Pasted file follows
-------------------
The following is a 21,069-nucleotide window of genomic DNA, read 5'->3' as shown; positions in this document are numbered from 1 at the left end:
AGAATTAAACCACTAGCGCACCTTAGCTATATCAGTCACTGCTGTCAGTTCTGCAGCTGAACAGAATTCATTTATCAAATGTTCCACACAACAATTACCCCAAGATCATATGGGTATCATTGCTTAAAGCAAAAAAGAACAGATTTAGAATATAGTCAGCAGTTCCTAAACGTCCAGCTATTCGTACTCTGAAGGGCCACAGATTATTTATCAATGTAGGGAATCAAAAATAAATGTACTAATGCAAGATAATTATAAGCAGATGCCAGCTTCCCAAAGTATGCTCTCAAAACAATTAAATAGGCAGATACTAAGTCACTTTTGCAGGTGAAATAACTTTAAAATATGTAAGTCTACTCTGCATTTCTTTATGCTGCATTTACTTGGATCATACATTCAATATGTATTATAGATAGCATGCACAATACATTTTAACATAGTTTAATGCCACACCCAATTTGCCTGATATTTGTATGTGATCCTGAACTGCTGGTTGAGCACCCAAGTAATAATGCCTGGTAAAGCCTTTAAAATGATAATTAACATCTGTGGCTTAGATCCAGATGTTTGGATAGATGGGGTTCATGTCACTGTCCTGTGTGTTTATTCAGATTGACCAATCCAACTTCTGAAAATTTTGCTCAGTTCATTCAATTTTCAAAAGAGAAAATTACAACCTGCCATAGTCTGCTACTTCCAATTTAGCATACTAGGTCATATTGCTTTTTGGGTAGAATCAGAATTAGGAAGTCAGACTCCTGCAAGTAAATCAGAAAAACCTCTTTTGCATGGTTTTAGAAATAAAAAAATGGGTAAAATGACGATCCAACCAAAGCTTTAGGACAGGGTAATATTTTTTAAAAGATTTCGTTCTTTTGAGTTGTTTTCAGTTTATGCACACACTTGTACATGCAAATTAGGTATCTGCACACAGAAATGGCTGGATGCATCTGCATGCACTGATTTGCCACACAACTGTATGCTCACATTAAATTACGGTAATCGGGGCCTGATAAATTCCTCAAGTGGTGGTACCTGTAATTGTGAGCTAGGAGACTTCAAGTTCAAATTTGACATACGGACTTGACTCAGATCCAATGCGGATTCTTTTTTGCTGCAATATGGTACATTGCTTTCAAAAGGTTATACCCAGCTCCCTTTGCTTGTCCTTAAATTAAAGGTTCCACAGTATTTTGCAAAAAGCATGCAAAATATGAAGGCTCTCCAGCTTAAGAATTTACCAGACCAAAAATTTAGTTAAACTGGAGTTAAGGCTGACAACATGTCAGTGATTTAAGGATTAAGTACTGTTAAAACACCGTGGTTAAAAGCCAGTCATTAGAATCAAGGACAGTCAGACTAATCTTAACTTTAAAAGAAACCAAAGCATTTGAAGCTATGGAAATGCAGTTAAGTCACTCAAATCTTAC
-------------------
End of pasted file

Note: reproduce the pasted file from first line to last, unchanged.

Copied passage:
The following is a 21,069-nucleotide window of genomic DNA, read 5'->3' as shown; positions in this document are numbered from 1 at the left end:
AGAATTAAACCACTAGCGCACCTTAGCTATATCAGTCACTGCTGTCAGTTCTGCAGCTGAACAGAATTCATTTATCAAATGTTCCACACAACAATTACCCCAAGATCATATGGGTATCATTGCTTAAAGCAAAAAAGAACAGATTTAGAATATAGTCAGCAGTTCCTAAACGTCCAGCTATTCGTACTCTGAAGGGCCACAGATTATTTATCAATGTAGGGAATCAAAAATAAATGTACTAATGCAAGATAATTATAAGCAGATGCCAGCTTCCCAAAGTATGCTCTCAAAACAATTAAATAGGCAGATACTAAGTCACTTTTGCAGGTGAAATAACTTTAAAATATGTAAGTCTACTCTGCATTTCTTTATGCTGCATTTACTTGGATCATACATTCAATATGTATTATAGATAGCATGCACAATACATTTTAACATAGTTTAATGCCACACCCAATTTGCCTGATATTTGTATGTGATCCTGAACTGCTGGTTGAGCACCCAAGTAATAATGCCTGGTAAAGCCTTTAAAATGATAATTAACATCTGTGGCTTAGATCCAGATGTTTGGATAGATGGGGTTCATGTCACTGTCCTGTGTGTTTATTCAGATTGACCAATCCAACTTCTGAAAATTTTGCTCAGTTCATTCAATTTTCAAAAGAGAAAATTACAACCTGCCATAGTCTGCTACTTCCAATTTAGCATACTAGGTCATATTGCTTTTTGGGTAGAATCAGAATTAGGAAGTCAGACTCCTGCAAGTAAATCAGAAAAACCTCTTTTGCATGGTTTTAGAAATAAAAAAATGGGTAAAATGACGATCCAACCAAAGCTTTAGGACAGGGTAATATTTTTTAAAAGATTTCGTTCTTTTGAGTTGTTTTCAGTTTATGCACACACTTGTACATGCAAATTAGGTATCTGCACACAGAAATGGCTGGATGCATCTGCATGCACTGATTTGCCACACAACTGTATGCTCACATTAAATTACGGTAATCGGGGCCTGATAAATTCCTCAAGTGGTGGTACCTGTAATTGTGAGCTAGGAGACTTCAAGTTCAAATTTGACATACGGACTTGACTCAGATCCAATGCGGATTCTTTTTTGCTGCAATATGGTACATTGCTTTCAAAAGGTTATACCCAGCTCCCTTTGCTTGTCCTTAAATTAAAGGTTCCACAGTATTTTGCAAAAAGCATGCAAAATATGAAGGCTCTCCAGCTTAAGAATTTACCAGACCAAAAATTTAGTTAAACTGGAGTTAAGGCTGACAACATGTCAGTGATTTAAGGATTAAGTACTGTTAAAACACCGTGGTTAAAAGCCAGTCATTAGAATCAAGGACAGTCAGACTAATCTTAACTTTAAAAGAAACCAAAGCATTTGAAGCTATGGAAATGCAGTTAAGTCACTCAAATCTTAC